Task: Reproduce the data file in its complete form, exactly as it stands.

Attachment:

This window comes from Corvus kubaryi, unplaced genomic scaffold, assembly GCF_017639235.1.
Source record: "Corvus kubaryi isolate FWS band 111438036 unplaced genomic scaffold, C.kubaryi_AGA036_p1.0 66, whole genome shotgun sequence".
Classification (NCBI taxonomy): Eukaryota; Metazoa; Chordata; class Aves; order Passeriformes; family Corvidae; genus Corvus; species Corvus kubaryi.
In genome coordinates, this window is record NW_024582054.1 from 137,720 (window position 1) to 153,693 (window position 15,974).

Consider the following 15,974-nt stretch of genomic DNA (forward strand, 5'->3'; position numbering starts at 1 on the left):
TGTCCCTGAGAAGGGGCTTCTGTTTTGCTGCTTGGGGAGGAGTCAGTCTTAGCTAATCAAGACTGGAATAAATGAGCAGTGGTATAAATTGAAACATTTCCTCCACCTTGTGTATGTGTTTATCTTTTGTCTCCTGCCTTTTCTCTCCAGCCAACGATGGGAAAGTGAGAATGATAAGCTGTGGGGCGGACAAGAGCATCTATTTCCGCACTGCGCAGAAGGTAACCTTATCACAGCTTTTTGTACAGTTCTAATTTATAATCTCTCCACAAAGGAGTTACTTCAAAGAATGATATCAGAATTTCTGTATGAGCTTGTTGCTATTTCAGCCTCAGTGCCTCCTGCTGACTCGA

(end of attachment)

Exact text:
This window comes from Corvus kubaryi, unplaced genomic scaffold, assembly GCF_017639235.1.
Source record: "Corvus kubaryi isolate FWS band 111438036 unplaced genomic scaffold, C.kubaryi_AGA036_p1.0 66, whole genome shotgun sequence".
Classification (NCBI taxonomy): Eukaryota; Metazoa; Chordata; class Aves; order Passeriformes; family Corvidae; genus Corvus; species Corvus kubaryi.
In genome coordinates, this window is record NW_024582054.1 from 137,720 (window position 1) to 153,693 (window position 15,974).

Consider the following 15,974-nt stretch of genomic DNA (forward strand, 5'->3'; position numbering starts at 1 on the left):
TGTCCCTGAGAAGGGGCTTCTGTTTTGCTGCTTGGGGAGGAGTCAGTCTTAGCTAATCAAGACTGGAATAAATGAGCAGTGGTATAAATTGAAACATTTCCTCCACCTTGTGTATGTGTTTATCTTTTGTCTCCTGCCTTTTCTCTCCAGCCAACGATGGGAAAGTGAGAATGATAAGCTGTGGGGCGGACAAGAGCATCTATTTCCGCACTGCGCAGAAGGTAACCTTATCACAGCTTTTTGTACAGTTCTAATTTATAATCTCTCCACAAAGGAGTTACTTCAAAGAATGATATCAGAATTTCTGTATGAGCTTGTTGCTATTTCAGCCTCAGTGCCTCCTGCTGACTCGA